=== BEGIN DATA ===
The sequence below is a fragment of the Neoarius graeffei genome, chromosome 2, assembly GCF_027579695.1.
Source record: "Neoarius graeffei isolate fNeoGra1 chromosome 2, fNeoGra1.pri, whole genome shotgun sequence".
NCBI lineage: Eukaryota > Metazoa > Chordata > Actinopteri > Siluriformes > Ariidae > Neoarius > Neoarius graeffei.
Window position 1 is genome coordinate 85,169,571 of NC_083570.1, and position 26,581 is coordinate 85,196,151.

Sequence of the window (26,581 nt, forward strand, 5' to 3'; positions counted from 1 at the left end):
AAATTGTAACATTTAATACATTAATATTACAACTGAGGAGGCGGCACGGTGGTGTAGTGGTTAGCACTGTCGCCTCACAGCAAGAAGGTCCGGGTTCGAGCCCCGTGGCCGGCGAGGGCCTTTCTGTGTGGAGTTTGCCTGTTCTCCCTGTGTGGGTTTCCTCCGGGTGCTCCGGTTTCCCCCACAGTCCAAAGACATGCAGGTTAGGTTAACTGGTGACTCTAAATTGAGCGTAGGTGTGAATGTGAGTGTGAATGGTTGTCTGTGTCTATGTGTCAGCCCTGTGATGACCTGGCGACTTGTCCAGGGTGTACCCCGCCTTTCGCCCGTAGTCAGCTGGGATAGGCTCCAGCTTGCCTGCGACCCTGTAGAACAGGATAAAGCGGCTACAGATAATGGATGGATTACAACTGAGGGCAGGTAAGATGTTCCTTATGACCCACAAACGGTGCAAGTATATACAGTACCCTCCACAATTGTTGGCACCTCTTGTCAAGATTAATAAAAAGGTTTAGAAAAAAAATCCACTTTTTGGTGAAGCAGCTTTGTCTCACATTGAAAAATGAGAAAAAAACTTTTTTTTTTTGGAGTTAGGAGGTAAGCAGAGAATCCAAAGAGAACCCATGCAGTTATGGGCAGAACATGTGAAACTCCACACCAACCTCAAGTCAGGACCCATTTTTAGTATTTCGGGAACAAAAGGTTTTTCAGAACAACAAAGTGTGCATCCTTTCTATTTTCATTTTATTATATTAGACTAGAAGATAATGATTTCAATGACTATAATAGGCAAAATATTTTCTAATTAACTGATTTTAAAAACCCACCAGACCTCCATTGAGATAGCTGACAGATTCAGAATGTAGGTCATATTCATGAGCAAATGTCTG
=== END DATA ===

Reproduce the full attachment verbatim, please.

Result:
The sequence below is a fragment of the Neoarius graeffei genome, chromosome 2, assembly GCF_027579695.1.
Source record: "Neoarius graeffei isolate fNeoGra1 chromosome 2, fNeoGra1.pri, whole genome shotgun sequence".
NCBI lineage: Eukaryota > Metazoa > Chordata > Actinopteri > Siluriformes > Ariidae > Neoarius > Neoarius graeffei.
Window position 1 is genome coordinate 85,169,571 of NC_083570.1, and position 26,581 is coordinate 85,196,151.

Sequence of the window (26,581 nt, forward strand, 5' to 3'; positions counted from 1 at the left end):
AAATTGTAACATTTAATACATTAATATTACAACTGAGGAGGCGGCACGGTGGTGTAGTGGTTAGCACTGTCGCCTCACAGCAAGAAGGTCCGGGTTCGAGCCCCGTGGCCGGCGAGGGCCTTTCTGTGTGGAGTTTGCCTGTTCTCCCTGTGTGGGTTTCCTCCGGGTGCTCCGGTTTCCCCCACAGTCCAAAGACATGCAGGTTAGGTTAACTGGTGACTCTAAATTGAGCGTAGGTGTGAATGTGAGTGTGAATGGTTGTCTGTGTCTATGTGTCAGCCCTGTGATGACCTGGCGACTTGTCCAGGGTGTACCCCGCCTTTCGCCCGTAGTCAGCTGGGATAGGCTCCAGCTTGCCTGCGACCCTGTAGAACAGGATAAAGCGGCTACAGATAATGGATGGATTACAACTGAGGGCAGGTAAGATGTTCCTTATGACCCACAAACGGTGCAAGTATATACAGTACCCTCCACAATTGTTGGCACCTCTTGTCAAGATTAATAAAAAGGTTTAGAAAAAAAATCCACTTTTTGGTGAAGCAGCTTTGTCTCACATTGAAAAATGAGAAAAAAACTTTTTTTTTTTGGAGTTAGGAGGTAAGCAGAGAATCCAAAGAGAACCCATGCAGTTATGGGCAGAACATGTGAAACTCCACACCAACCTCAAGTCAGGACCCATTTTTAGTATTTCGGGAACAAAAGGTTTTTCAGAACAACAAAGTGTGCATCCTTTCTATTTTCATTTTATTATATTAGACTAGAAGATAATGATTTCAATGACTATAATAGGCAAAATATTTTCTAATTAACTGATTTTAAAAACCCACCAGACCTCCATTGAGATAGCTGACAGATTCAGAATGTAGGTCATATTCATGAGCAAATGTCTG